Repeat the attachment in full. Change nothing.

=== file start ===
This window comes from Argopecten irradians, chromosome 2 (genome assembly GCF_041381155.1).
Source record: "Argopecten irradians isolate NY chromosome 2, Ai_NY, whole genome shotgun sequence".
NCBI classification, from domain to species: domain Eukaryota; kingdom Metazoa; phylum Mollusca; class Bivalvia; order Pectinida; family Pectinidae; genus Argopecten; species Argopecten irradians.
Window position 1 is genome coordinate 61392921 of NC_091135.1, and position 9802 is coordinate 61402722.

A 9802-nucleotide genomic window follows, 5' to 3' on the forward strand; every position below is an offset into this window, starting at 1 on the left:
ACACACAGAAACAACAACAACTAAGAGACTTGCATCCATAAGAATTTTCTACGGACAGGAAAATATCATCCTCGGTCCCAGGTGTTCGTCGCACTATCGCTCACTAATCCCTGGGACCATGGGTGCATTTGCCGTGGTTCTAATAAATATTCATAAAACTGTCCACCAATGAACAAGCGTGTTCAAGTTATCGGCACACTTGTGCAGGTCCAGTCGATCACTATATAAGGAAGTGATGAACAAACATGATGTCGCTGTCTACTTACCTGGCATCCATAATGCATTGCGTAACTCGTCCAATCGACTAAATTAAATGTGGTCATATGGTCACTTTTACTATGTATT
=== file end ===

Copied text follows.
This window comes from Argopecten irradians, chromosome 2 (genome assembly GCF_041381155.1).
Source record: "Argopecten irradians isolate NY chromosome 2, Ai_NY, whole genome shotgun sequence".
NCBI classification, from domain to species: domain Eukaryota; kingdom Metazoa; phylum Mollusca; class Bivalvia; order Pectinida; family Pectinidae; genus Argopecten; species Argopecten irradians.
Window position 1 is genome coordinate 61392921 of NC_091135.1, and position 9802 is coordinate 61402722.

A 9802-nucleotide genomic window follows, 5' to 3' on the forward strand; every position below is an offset into this window, starting at 1 on the left:
ACACACAGAAACAACAACAACTAAGAGACTTGCATCCATAAGAATTTTCTACGGACAGGAAAATATCATCCTCGGTCCCAGGTGTTCGTCGCACTATCGCTCACTAATCCCTGGGACCATGGGTGCATTTGCCGTGGTTCTAATAAATATTCATAAAACTGTCCACCAATGAACAAGCGTGTTCAAGTTATCGGCACACTTGTGCAGGTCCAGTCGATCACTATATAAGGAAGTGATGAACAAACATGATGTCGCTGTCTACTTACCTGGCATCCATAATGCATTGCGTAACTCGTCCAATCGACTAAATTAAATGTGGTCATATGGTCACTTTTACTATGTATT